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    Grant to help revitalize Soulsville community

    By Jon W. Sparks - The Commercial Appeal -

    The neighborhood around the Stax Museum of American Soul Music will receive an arts-based revitalization through a $678,000 grant that will be awarded today.

    The grant comes from ArtPlace, a Chicago-based collaboration of foundations, banks and federal agencies that works to improve communities around the country with strategic investments in the arts. Former Memphian Carol Coletta is executive director of ArtPlace.

    The revitalization plan will be carried out by local partners Community LIFT, an economic and community development organization, and the Memphis Symphony Orchestra, which has been mentoring students at Soulsville Charter School since 2007.

    The one-year grant kicks off what officials hope will mark a decisive boost for the neighborhood that once was home to historic Stax Records. Stax went into bankruptcy in 1975 and the McLemore Avenue neighborhood stagnated until the Stax Music Academy opened 10 years ago and the Stax Museum a year later.

    Eric Robertson, president of Community LIFT, said of the proposed revitalization, "The more we get people over there in a positive setting, the more people will think of what they can do."

    Officials involved in the grant say work could begin as soon as the end of this month on renovating a warehouse that would be used by the MSO for concerts and in transforming the nearby family home of bluesman Memphis Slim (John Len Chatman) into an arts center called "Memphis Slim's Collaboratory." It will feature artist collaborations, music and studio training and will record neighborhood oral histories.

    The grant provides funding for the MSO to do a year of programming in the neighborhood, including concerts aimed at children and adults, and leadership training.

    In addition, the grant allows preliminary planning for a musician-focused residential block of single-family, multifamily and transitional housing designed to attract new talent and strengthen the community.

    The long-term budget is $1,609,435 that planners hope will imprint the area as an arts-centered and vibrant community steeped in history and playing on the city's musical attraction.

    These efforts carry out part of an initiative by the Memphis Music Magnet, a collaboration of nonprofit organizations that emerged from Dr. Charles Santo's classes at the University of Memphis Division of City and Regional Planning. The Music Magnet's arts-based approach stresses both physical and cultural avenues to neighborhood revitalization.

    "This first phase calls for creative neighborhood amenities," said Robertson. "We want to attract musicians back into the neighborhood," he said, and provide an atmosphere where creative people can develop relationships.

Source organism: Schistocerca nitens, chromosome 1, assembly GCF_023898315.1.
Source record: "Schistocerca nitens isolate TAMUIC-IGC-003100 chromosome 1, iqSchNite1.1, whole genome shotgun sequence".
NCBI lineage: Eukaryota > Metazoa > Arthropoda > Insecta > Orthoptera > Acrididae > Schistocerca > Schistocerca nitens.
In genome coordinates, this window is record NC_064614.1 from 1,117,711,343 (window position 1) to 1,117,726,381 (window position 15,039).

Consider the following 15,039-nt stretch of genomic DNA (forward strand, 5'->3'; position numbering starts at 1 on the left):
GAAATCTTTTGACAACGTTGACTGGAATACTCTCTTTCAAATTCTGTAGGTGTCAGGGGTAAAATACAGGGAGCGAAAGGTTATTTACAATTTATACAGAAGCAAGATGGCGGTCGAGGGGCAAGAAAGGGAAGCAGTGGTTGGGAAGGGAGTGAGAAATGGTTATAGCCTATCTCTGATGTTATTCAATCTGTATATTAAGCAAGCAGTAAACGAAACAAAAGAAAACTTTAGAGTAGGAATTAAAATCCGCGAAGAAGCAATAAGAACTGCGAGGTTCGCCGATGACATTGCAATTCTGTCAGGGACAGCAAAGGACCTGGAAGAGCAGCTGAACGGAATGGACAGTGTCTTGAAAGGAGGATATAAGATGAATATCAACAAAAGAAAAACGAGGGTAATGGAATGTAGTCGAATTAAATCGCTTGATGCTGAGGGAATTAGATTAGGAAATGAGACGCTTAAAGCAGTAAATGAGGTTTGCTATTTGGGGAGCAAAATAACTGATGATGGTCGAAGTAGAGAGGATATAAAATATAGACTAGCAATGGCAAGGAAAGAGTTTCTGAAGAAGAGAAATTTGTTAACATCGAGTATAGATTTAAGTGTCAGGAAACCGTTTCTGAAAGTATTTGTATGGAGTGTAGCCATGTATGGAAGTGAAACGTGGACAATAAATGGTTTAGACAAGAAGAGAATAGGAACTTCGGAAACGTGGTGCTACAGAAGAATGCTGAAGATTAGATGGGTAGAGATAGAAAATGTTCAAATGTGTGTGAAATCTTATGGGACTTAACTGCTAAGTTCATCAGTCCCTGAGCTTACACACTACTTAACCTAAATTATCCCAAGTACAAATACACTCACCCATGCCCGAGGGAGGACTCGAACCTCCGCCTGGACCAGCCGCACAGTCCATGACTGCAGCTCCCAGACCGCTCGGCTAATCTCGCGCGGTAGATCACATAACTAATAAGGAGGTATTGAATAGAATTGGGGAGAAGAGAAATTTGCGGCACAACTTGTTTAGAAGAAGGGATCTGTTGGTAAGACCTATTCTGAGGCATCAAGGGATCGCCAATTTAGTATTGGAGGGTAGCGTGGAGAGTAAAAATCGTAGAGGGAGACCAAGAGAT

A key element is redeveloping the Memphis Slim home into the "Collaboratory." "It's a place for musicians to come practice their craft and that would have a recording studio, and maybe some rooms can be converted into places where oral histories for the community can be recorded and uploaded onto YouTube."

    Community LIFT is working with the Memphis Music Foundation and the Visible School to help bring this about. But the major partner in the grant is the symphony.

    Rhonda Causie, director of grants and innovation at the MSO, was instrumental in crafting the grant proposal. She noted that the symphony had a history with Stax Records, having provided string players to the recording studio in its heyday. Now, the MSO is committed to community outreach. "To be sustainable, we really have to be very much about relevance and service in the community, so we've transformed ourselves. What we'll be doing is very deep work in the Soulsville community, like an artist residency. We want to drive as much of the audience to Soulsville over the course of the coming year so they can get comfortable in the community and feel its vibrancy."

    A collaboration with the Memphis Brooks Museum of Art is also planned in Soulsville. "It's more than just concerts," Causie said.

    The Memphis Music Magnet idea evolved from Santo at the U of M when his city planning students realized that the theory of transforming neighborhoods was often disconnected from the reality. "They asked what they could do as planners to make tangible policy. So I created a course on taking up that challenge of linking creativity to neighborhood revitalization. It became more and more focused until we came up with this plan."

    The Memphis grant is one of 47 creative initiatives in 33 communities around the country approved by ArtPlace. Some 2,200 applicants originally sought a share of the $15.4 million available this cycle.